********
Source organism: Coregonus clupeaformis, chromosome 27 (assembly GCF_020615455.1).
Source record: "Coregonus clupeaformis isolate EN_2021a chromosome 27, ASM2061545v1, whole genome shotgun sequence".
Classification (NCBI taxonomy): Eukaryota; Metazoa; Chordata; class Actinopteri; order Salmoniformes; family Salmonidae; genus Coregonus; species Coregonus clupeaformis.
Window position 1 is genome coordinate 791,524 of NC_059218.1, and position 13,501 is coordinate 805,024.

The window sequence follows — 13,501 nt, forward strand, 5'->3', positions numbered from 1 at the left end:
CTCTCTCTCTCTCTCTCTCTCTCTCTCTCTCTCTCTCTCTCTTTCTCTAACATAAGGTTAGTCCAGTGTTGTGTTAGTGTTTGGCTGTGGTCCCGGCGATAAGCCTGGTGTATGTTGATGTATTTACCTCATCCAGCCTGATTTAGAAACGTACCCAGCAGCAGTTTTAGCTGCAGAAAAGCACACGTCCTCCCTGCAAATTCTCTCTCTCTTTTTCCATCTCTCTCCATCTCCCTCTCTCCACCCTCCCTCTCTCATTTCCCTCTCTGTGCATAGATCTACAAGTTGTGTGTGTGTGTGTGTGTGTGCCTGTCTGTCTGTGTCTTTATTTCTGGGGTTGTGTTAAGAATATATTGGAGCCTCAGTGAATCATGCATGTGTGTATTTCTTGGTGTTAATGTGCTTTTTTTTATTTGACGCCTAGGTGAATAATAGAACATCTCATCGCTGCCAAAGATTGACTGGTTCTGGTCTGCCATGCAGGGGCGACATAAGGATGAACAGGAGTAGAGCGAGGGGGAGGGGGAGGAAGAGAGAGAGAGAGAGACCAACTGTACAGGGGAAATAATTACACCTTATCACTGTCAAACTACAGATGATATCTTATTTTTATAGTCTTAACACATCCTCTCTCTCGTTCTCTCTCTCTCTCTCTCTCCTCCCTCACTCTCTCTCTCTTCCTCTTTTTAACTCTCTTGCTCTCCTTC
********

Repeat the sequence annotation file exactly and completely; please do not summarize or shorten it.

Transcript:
Source organism: Coregonus clupeaformis, chromosome 27 (assembly GCF_020615455.1).
Source record: "Coregonus clupeaformis isolate EN_2021a chromosome 27, ASM2061545v1, whole genome shotgun sequence".
Classification (NCBI taxonomy): Eukaryota; Metazoa; Chordata; class Actinopteri; order Salmoniformes; family Salmonidae; genus Coregonus; species Coregonus clupeaformis.
Window position 1 is genome coordinate 791,524 of NC_059218.1, and position 13,501 is coordinate 805,024.

The window sequence follows — 13,501 nt, forward strand, 5'->3', positions numbered from 1 at the left end:
CTCTCTCTCTCTCTCTCTCTCTCTCTCTCTCTCTCTCTCTCTTTCTCTAACATAAGGTTAGTCCAGTGTTGTGTTAGTGTTTGGCTGTGGTCCCGGCGATAAGCCTGGTGTATGTTGATGTATTTACCTCATCCAGCCTGATTTAGAAACGTACCCAGCAGCAGTTTTAGCTGCAGAAAAGCACACGTCCTCCCTGCAAATTCTCTCTCTCTTTTTCCATCTCTCTCCATCTCCCTCTCTCCACCCTCCCTCTCTCATTTCCCTCTCTGTGCATAGATCTACAAGTTGTGTGTGTGTGTGTGTGTGTGCCTGTCTGTCTGTGTCTTTATTTCTGGGGTTGTGTTAAGAATATATTGGAGCCTCAGTGAATCATGCATGTGTGTATTTCTTGGTGTTAATGTGCTTTTTTTTATTTGACGCCTAGGTGAATAATAGAACATCTCATCGCTGCCAAAGATTGACTGGTTCTGGTCTGCCATGCAGGGGCGACATAAGGATGAACAGGAGTAGAGCGAGGGGGAGGGGGAGGAAGAGAGAGAGAGAGAGACCAACTGTACAGGGGAAATAATTACACCTTATCACTGTCAAACTACAGATGATATCTTATTTTTATAGTCTTAACACATCCTCTCTCTCGTTCTCTCTCTCTCTCTCTCTCCTCCCTCACTCTCTCTCTCTTCCTCTTTTTAACTCTCTTGCTCTCCTTC